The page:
not to get dropped). I once saw Wes attack from

the start at a 35-mile circuit race, hold off the field

for half the race before we finally chased him

down, and yet still be strong enough to be able to

recover and win the sprint.

 

Wilmer was returning home from the post-RAAM

Pensacola to Maine PAC-Tour "ride." I'm trying to

picture his sleep deprived thought process: Lets

see, for good measure, after riding a couple

thousand miles in two weeks, let me just throw in

a quick 410-miler with 27,000 feet of climbs on the

way home. But at least he had the good sense to

ride a 39 X 27 low gear. As for DeLong, who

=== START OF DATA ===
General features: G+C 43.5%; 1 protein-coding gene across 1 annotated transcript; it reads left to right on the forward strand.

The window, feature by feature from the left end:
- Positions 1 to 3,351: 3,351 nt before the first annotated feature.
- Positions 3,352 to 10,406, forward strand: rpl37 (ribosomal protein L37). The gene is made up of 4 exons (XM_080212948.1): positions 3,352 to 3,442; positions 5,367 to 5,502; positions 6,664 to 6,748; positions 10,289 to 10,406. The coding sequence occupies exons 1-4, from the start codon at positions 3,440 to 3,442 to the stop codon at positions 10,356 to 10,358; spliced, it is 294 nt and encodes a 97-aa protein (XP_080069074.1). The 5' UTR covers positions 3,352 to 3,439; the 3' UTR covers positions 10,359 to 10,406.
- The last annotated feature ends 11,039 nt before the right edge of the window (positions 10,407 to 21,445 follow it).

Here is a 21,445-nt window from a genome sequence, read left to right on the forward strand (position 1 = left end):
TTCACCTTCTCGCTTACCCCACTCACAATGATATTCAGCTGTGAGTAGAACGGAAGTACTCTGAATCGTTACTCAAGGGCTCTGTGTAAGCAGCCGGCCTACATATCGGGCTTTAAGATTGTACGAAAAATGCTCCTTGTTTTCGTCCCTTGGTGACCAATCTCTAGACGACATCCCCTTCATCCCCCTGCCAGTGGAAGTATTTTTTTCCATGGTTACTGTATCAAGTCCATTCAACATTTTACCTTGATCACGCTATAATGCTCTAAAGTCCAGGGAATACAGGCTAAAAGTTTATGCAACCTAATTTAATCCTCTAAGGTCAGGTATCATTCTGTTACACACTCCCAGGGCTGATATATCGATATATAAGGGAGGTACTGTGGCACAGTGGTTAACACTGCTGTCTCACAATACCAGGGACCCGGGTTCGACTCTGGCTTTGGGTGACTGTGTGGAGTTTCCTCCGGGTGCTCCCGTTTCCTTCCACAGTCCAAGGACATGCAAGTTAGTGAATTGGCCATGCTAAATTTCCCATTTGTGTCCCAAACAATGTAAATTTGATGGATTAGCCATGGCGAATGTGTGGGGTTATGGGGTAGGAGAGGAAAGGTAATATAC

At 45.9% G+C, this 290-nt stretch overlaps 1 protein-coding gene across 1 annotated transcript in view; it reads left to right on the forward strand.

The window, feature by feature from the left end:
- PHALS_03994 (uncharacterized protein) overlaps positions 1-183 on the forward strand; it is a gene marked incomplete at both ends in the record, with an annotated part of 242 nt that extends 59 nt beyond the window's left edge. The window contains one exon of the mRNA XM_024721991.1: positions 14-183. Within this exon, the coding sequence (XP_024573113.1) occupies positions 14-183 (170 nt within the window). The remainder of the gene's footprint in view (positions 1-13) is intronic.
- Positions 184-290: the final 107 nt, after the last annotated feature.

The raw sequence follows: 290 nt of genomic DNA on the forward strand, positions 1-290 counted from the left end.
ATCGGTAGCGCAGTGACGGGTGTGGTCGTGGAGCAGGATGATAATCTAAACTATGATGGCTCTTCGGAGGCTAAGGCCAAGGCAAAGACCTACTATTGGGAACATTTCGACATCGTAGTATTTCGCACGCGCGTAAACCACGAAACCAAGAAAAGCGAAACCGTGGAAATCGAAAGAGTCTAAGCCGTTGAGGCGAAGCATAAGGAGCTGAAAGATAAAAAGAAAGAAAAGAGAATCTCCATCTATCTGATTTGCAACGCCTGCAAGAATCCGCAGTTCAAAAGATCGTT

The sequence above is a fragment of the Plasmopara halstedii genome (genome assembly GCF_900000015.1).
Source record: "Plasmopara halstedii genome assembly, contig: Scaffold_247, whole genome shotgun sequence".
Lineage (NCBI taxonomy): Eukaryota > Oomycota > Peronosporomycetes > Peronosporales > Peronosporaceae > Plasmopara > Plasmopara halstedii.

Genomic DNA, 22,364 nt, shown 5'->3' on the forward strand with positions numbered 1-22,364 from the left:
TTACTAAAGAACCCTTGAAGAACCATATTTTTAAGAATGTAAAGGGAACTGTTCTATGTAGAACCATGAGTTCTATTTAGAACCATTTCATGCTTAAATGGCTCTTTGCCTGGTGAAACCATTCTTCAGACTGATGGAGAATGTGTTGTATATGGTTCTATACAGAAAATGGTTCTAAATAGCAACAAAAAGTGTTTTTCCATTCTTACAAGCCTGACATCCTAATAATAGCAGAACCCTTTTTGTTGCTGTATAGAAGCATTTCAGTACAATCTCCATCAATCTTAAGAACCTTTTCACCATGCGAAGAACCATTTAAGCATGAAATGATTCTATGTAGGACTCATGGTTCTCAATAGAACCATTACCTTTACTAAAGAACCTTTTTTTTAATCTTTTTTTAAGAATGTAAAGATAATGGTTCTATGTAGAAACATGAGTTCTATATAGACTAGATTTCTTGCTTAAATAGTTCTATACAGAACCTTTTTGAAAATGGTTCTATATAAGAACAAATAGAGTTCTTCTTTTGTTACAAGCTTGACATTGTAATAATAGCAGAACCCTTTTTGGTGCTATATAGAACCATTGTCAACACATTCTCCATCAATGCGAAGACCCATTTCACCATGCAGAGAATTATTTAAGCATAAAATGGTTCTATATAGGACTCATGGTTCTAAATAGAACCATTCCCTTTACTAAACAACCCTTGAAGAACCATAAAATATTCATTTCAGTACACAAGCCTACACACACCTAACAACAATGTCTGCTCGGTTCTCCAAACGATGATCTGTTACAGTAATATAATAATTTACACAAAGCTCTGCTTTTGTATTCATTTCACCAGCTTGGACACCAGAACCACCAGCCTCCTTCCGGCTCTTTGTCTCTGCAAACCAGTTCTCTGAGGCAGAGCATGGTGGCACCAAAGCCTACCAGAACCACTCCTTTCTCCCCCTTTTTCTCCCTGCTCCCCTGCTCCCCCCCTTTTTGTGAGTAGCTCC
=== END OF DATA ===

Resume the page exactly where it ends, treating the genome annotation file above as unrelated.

seems to be getting better despite being on the

home half of his 40s, he rode the event geared like

what you'd expect a Giro d'ltalia rider 20 years

younger to use a 39 X 23! Inhuman, as Peter

Dusel remarked.

 

I fell in with Chris Pile from Connecticut, a PBP

veteran still in his twenties. By about mile 50 or

so it became apparent that he was a little stronger

on the climbs than me, but not enough to get out

of sight, and so we stayed together, hill after hill.

And just as my exasperation was reaching a

crescendo, around mile 160 after about 14,000 feet

of climbing with headwinds, the ride actu-

ally turned pleasant for awhile!

 

We twisted north and then east out of the wind,

we finally descended without making an immedi-

ate follow-up ascent, and we entered Letchworth

State Park, riding the mostly flat park road along-

side the rim of the large gorge of the Genesee

River. I could actually draft Chris for a spell,

imagine that!

 

So, when we pulled into Canandaigua just past

dark with only 50 or so flat miles to the big rest